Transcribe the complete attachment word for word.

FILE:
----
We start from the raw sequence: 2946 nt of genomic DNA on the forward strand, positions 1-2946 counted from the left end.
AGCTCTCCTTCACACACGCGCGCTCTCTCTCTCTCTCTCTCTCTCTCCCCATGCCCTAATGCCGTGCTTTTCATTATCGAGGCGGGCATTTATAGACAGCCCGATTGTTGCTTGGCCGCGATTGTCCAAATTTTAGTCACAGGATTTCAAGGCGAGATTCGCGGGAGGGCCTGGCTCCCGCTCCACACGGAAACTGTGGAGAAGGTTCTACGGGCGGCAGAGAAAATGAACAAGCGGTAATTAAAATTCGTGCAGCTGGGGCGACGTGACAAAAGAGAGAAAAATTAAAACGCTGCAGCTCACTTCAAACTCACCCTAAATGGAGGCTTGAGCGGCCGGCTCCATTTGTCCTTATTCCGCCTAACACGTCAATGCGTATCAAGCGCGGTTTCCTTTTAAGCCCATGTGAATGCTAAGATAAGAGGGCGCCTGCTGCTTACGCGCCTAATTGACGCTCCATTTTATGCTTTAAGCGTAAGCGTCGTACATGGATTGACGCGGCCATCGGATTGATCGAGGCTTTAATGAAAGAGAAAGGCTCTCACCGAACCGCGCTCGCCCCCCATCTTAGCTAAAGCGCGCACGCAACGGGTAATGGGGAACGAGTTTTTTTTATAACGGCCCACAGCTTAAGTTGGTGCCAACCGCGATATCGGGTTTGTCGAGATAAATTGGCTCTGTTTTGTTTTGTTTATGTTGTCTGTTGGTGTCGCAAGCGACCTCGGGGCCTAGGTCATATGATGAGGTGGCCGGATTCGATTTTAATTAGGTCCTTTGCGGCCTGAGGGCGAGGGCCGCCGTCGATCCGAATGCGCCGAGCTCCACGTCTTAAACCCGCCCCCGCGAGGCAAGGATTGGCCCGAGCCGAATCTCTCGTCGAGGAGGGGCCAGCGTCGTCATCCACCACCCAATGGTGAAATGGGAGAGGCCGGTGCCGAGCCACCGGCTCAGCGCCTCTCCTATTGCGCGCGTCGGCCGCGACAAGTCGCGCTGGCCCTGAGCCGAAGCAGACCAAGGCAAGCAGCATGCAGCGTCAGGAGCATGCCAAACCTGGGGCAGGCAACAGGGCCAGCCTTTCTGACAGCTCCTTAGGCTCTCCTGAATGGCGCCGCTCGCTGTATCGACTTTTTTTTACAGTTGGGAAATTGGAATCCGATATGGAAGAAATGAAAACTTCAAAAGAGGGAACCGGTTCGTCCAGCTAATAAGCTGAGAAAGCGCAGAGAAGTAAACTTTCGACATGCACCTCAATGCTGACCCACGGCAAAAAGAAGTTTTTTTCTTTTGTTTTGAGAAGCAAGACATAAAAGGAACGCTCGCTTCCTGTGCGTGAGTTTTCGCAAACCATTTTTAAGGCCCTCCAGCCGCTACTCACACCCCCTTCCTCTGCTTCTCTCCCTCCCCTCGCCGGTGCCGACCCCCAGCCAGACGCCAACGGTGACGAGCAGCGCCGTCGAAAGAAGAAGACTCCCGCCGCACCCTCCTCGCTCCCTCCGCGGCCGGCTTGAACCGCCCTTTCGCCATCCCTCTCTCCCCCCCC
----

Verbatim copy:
We start from the raw sequence: 2946 nt of genomic DNA on the forward strand, positions 1-2946 counted from the left end.
AGCTCTCCTTCACACACGCGCGCTCTCTCTCTCTCTCTCTCTCTCTCCCCATGCCCTAATGCCGTGCTTTTCATTATCGAGGCGGGCATTTATAGACAGCCCGATTGTTGCTTGGCCGCGATTGTCCAAATTTTAGTCACAGGATTTCAAGGCGAGATTCGCGGGAGGGCCTGGCTCCCGCTCCACACGGAAACTGTGGAGAAGGTTCTACGGGCGGCAGAGAAAATGAACAAGCGGTAATTAAAATTCGTGCAGCTGGGGCGACGTGACAAAAGAGAGAAAAATTAAAACGCTGCAGCTCACTTCAAACTCACCCTAAATGGAGGCTTGAGCGGCCGGCTCCATTTGTCCTTATTCCGCCTAACACGTCAATGCGTATCAAGCGCGGTTTCCTTTTAAGCCCATGTGAATGCTAAGATAAGAGGGCGCCTGCTGCTTACGCGCCTAATTGACGCTCCATTTTATGCTTTAAGCGTAAGCGTCGTACATGGATTGACGCGGCCATCGGATTGATCGAGGCTTTAATGAAAGAGAAAGGCTCTCACCGAACCGCGCTCGCCCCCCATCTTAGCTAAAGCGCGCACGCAACGGGTAATGGGGAACGAGTTTTTTTTATAACGGCCCACAGCTTAAGTTGGTGCCAACCGCGATATCGGGTTTGTCGAGATAAATTGGCTCTGTTTTGTTTTGTTTATGTTGTCTGTTGGTGTCGCAAGCGACCTCGGGGCCTAGGTCATATGATGAGGTGGCCGGATTCGATTTTAATTAGGTCCTTTGCGGCCTGAGGGCGAGGGCCGCCGTCGATCCGAATGCGCCGAGCTCCACGTCTTAAACCCGCCCCCGCGAGGCAAGGATTGGCCCGAGCCGAATCTCTCGTCGAGGAGGGGCCAGCGTCGTCATCCACCACCCAATGGTGAAATGGGAGAGGCCGGTGCCGAGCCACCGGCTCAGCGCCTCTCCTATTGCGCGCGTCGGCCGCGACAAGTCGCGCTGGCCCTGAGCCGAAGCAGACCAAGGCAAGCAGCATGCAGCGTCAGGAGCATGCCAAACCTGGGGCAGGCAACAGGGCCAGCCTTTCTGACAGCTCCTTAGGCTCTCCTGAATGGCGCCGCTCGCTGTATCGACTTTTTTTTACAGTTGGGAAATTGGAATCCGATATGGAAGAAATGAAAACTTCAAAAGAGGGAACCGGTTCGTCCAGCTAATAAGCTGAGAAAGCGCAGAGAAGTAAACTTTCGACATGCACCTCAATGCTGACCCACGGCAAAAAGAAGTTTTTTTCTTTTGTTTTGAGAAGCAAGACATAAAAGGAACGCTCGCTTCCTGTGCGTGAGTTTTCGCAAACCATTTTTAAGGCCCTCCAGCCGCTACTCACACCCCCTTCCTCTGCTTCTCTCCCTCCCCTCGCCGGTGCCGACCCCCAGCCAGACGCCAACGGTGACGAGCAGCGCCGTCGAAAGAAGAAGACTCCCGCCGCACCCTCCTCGCTCCCTCCGCGGCCGGCTTGAACCGCCCTTTCGCCATCCCTCTCTCCCCCCCC